Counter-terrorism post-Osama Bin Laden, US response to Iran's nuclear aspirations, America's equation with Israel and policy challenges accruing out of revolutionary changes in the Middle East and North Africa will be important markers of Obama's foreign policy. The drawdown of US forces in Afghanistan, America's relations with Russia and its Asia policy amidst China's undeniable rise will also require the administration's equally close attention.
Though India did not figure in the US election debates, it did make some guest appearances during electoral rhetoric on outsourcing. But that should not be a cause for concern: demands of business and profit will take care of issues of this kind. While Indians generally favoured the re-election of President Obama, there was also a calm confidence that Indo-US relations would see an upward trend no matter who occupied the Oval Office. However, there does not seem to be much room for a dramatic breakthrough in Obama's second term except, perhaps, in scientific and high-tech exchanges and cooperation in the modernisation of India's military. Incremental progress should be expected in ironing out bottlenecks in cooperation in areas such as civilian nuclear energy and climate change.
US concern over Iran's nuclear aspirations need not be a test case for India-US relationship. No doubt, Iran will continue to hog the limelight among US policymakers. India too does not want Iran to go nuclear and if US-Iran tensions heighten, New Delhi will be hard-pressed to find new narratives to take forward its relations with Tehran without jeopardising its emerging convergence with Washington. Our policy makers should try to find a role for New Delhi in bringing about a rapprochement between Washington and Tehran.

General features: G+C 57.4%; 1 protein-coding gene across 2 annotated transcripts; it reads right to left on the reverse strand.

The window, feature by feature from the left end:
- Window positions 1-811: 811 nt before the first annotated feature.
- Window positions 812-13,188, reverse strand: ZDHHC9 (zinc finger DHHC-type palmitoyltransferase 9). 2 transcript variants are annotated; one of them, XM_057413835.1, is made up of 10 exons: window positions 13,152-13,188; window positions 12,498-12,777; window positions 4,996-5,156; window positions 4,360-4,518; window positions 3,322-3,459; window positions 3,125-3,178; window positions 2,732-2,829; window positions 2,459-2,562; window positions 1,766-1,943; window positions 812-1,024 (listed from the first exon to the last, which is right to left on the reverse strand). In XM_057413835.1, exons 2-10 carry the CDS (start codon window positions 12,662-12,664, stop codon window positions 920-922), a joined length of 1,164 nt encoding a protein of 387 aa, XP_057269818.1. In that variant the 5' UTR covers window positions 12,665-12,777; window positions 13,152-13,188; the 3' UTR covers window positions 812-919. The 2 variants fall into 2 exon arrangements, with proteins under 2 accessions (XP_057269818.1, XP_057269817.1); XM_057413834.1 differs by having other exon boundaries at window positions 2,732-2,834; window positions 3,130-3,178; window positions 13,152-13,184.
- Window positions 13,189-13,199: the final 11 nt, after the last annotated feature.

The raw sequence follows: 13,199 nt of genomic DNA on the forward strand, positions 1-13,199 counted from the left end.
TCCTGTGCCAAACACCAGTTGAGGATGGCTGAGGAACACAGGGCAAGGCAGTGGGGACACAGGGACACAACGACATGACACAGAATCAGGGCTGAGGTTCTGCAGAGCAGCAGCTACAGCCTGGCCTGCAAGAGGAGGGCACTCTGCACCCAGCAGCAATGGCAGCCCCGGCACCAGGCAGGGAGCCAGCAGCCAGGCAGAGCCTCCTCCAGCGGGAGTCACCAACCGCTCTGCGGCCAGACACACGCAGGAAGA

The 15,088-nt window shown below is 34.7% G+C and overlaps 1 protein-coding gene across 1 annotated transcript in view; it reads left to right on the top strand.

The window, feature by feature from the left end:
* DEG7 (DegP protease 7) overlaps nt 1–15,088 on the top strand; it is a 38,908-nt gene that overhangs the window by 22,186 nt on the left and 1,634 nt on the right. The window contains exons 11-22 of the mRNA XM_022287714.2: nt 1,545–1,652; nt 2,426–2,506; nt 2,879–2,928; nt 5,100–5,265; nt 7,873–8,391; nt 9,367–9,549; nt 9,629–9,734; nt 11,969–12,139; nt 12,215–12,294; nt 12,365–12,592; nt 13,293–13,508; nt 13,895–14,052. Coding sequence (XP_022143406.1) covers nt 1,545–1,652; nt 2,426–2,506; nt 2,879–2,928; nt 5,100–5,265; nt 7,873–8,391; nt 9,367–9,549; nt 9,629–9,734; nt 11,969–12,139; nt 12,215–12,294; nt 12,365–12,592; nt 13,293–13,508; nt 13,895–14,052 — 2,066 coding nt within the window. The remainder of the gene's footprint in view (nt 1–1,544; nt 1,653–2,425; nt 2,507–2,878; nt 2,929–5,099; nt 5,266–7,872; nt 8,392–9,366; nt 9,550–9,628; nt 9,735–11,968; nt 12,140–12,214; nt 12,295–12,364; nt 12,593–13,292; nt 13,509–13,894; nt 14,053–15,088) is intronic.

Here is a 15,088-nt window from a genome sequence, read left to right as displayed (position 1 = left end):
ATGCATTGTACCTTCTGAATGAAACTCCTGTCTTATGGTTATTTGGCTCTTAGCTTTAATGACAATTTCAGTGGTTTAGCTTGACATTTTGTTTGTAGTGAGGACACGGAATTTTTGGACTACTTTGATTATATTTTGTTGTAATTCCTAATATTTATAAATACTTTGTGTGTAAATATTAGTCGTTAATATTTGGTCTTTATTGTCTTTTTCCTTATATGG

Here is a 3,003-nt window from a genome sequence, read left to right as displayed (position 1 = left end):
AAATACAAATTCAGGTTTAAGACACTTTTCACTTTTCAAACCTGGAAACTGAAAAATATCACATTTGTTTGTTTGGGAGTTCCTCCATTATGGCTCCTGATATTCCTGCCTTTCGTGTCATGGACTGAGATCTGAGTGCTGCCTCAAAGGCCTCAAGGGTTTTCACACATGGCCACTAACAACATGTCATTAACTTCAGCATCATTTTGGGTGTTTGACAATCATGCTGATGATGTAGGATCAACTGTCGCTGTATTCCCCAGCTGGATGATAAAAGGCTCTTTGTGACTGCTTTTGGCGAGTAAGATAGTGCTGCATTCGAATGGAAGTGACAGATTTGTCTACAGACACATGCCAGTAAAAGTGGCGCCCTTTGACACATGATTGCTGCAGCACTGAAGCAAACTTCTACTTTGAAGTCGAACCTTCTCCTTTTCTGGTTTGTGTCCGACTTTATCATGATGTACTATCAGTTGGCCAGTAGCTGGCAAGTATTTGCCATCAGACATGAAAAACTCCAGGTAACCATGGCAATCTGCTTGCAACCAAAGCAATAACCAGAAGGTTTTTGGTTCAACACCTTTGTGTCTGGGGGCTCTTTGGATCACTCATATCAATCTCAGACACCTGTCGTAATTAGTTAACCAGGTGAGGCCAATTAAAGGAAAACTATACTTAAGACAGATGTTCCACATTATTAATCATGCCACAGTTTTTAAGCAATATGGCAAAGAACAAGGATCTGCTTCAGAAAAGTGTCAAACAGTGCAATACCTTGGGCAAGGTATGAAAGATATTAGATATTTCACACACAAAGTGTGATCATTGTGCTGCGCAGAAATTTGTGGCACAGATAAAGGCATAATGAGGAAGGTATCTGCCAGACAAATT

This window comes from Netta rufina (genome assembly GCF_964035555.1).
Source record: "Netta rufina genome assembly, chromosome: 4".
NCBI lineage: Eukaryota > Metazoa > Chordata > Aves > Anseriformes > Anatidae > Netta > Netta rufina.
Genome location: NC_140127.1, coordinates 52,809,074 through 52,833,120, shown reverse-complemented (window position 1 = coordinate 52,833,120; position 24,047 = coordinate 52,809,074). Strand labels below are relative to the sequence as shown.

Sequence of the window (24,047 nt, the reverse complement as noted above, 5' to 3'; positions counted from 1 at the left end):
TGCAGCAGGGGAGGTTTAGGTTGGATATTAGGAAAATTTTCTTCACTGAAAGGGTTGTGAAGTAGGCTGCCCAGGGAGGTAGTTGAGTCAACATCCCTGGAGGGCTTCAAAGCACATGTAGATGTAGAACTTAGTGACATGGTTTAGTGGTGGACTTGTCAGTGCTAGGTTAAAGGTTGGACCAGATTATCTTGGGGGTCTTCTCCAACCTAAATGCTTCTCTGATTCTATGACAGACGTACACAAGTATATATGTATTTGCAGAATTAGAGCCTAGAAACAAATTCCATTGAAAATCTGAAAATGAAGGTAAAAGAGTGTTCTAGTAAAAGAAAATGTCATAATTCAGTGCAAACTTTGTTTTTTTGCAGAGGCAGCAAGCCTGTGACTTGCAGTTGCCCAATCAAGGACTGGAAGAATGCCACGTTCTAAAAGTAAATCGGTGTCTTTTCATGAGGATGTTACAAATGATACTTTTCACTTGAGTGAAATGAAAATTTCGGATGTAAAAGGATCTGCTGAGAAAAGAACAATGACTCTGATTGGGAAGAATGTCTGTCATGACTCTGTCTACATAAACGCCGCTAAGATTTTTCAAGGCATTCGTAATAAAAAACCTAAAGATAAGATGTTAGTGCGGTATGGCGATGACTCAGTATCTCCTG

As the drawdown of US troops from Afghanistan in 2014 nears, a somewhat enhanced role for India in Afghanistan should not be ruled out. Pakistan, like a conjoined twin, is linked to the genesis and also to the solutions of the problems in Afghanistan. We need to reassure Pakistan of India's recognition of this reality and explore ways of India-Pakistan-US cooperation in restoring peace and stability in Afghanistan.
America's re-balancing strategy towards Asia-Pacific (the so-called 'Asia Pivot') is bound to become a major item in the agenda of both New Delhi and Washington; for the United States considers its burgeoning defence relationship with India as the lynchpin of this strategy. In the face of a rising China, early indication of US policy point towards reaffirming America's old alliances with countries like Australia, Japan and South Korea and cementing new relationships with emerging countries like India, Indonesia and other Asian countries wary of China's aggressive posture in the region. Obama's first foreign policy visit after re-election to Cambodia, Thailand and especially Myanmar, which is undergoing a sensitive transition, will reinforce this trend.
Both the Democratic Party and the Republican Party in the US have positive views on India's growth story and its implications for the region and beyond. The United States seems confident that India's re-energised 'Look East Policy' is good for regional stability and, to a large extent, is congruent with America's policy vision and interests in the region. Four more years of the Obama administration are expected to lend certainty, continuity and stability to the positive trajectory of Indo-US relations. Strengthening of this relationship is vital for America's role in Asia and for India's regional and global aspirations.
The writer, associated with the Observer Research Foundation, New Delhi, specialises in US studies.
Courtesy: The Tribune